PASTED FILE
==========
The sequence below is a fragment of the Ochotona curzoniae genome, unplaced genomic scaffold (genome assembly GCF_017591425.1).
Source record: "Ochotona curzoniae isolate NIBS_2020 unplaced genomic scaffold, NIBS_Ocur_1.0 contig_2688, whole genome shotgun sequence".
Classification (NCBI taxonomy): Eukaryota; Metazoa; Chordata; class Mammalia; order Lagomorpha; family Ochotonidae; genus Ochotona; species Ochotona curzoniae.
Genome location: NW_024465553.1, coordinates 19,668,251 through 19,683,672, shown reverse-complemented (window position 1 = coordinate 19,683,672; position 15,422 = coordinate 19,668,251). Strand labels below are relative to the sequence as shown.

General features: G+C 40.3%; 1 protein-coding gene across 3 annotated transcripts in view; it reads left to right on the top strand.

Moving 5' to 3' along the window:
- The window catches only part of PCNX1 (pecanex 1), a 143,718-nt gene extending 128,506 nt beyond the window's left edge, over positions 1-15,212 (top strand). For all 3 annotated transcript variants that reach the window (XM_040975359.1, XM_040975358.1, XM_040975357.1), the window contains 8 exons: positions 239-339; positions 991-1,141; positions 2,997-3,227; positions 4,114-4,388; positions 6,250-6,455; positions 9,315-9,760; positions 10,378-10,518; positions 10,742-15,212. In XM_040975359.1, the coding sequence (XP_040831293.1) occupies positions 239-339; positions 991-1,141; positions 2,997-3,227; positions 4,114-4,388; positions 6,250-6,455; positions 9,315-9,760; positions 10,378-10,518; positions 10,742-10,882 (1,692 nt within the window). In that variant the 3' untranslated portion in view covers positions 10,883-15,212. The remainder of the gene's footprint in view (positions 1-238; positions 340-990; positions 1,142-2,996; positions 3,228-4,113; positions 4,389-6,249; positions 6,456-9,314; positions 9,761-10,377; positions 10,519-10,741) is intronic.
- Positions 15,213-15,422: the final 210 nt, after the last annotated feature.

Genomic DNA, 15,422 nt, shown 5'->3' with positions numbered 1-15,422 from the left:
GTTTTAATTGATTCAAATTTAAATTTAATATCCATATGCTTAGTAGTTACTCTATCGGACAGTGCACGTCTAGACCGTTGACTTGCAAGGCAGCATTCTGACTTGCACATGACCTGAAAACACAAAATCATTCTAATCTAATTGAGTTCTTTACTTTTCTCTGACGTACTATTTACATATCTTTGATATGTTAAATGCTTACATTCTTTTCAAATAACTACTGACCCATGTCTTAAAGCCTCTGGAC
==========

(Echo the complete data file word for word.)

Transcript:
The sequence below is a fragment of the Ochotona curzoniae genome, unplaced genomic scaffold (genome assembly GCF_017591425.1).
Source record: "Ochotona curzoniae isolate NIBS_2020 unplaced genomic scaffold, NIBS_Ocur_1.0 contig_2688, whole genome shotgun sequence".
Classification (NCBI taxonomy): Eukaryota; Metazoa; Chordata; class Mammalia; order Lagomorpha; family Ochotonidae; genus Ochotona; species Ochotona curzoniae.
Genome location: NW_024465553.1, coordinates 19,668,251 through 19,683,672, shown reverse-complemented (window position 1 = coordinate 19,683,672; position 15,422 = coordinate 19,668,251). Strand labels below are relative to the sequence as shown.

General features: G+C 40.3%; 1 protein-coding gene across 3 annotated transcripts in view; it reads left to right on the top strand.

Moving 5' to 3' along the window:
- The window catches only part of PCNX1 (pecanex 1), a 143,718-nt gene extending 128,506 nt beyond the window's left edge, over positions 1-15,212 (top strand). For all 3 annotated transcript variants that reach the window (XM_040975359.1, XM_040975358.1, XM_040975357.1), the window contains 8 exons: positions 239-339; positions 991-1,141; positions 2,997-3,227; positions 4,114-4,388; positions 6,250-6,455; positions 9,315-9,760; positions 10,378-10,518; positions 10,742-15,212. In XM_040975359.1, the coding sequence (XP_040831293.1) occupies positions 239-339; positions 991-1,141; positions 2,997-3,227; positions 4,114-4,388; positions 6,250-6,455; positions 9,315-9,760; positions 10,378-10,518; positions 10,742-10,882 (1,692 nt within the window). In that variant the 3' untranslated portion in view covers positions 10,883-15,212. The remainder of the gene's footprint in view (positions 1-238; positions 340-990; positions 1,142-2,996; positions 3,228-4,113; positions 4,389-6,249; positions 6,456-9,314; positions 9,761-10,377; positions 10,519-10,741) is intronic.
- Positions 15,213-15,422: the final 210 nt, after the last annotated feature.

Genomic DNA, 15,422 nt, shown 5'->3' with positions numbered 1-15,422 from the left:
GTTTTAATTGATTCAAATTTAAATTTAATATCCATATGCTTAGTAGTTACTCTATCGGACAGTGCACGTCTAGACCGTTGACTTGCAAGGCAGCATTCTGACTTGCACATGACCTGAAAACACAAAATCATTCTAATCTAATTGAGTTCTTTACTTTTCTCTGACGTACTATTTACATATCTTTGATATGTTAAATGCTTACATTCTTTTCAAATAACTACTGACCCATGTCTTAAAGCCTCTGGAC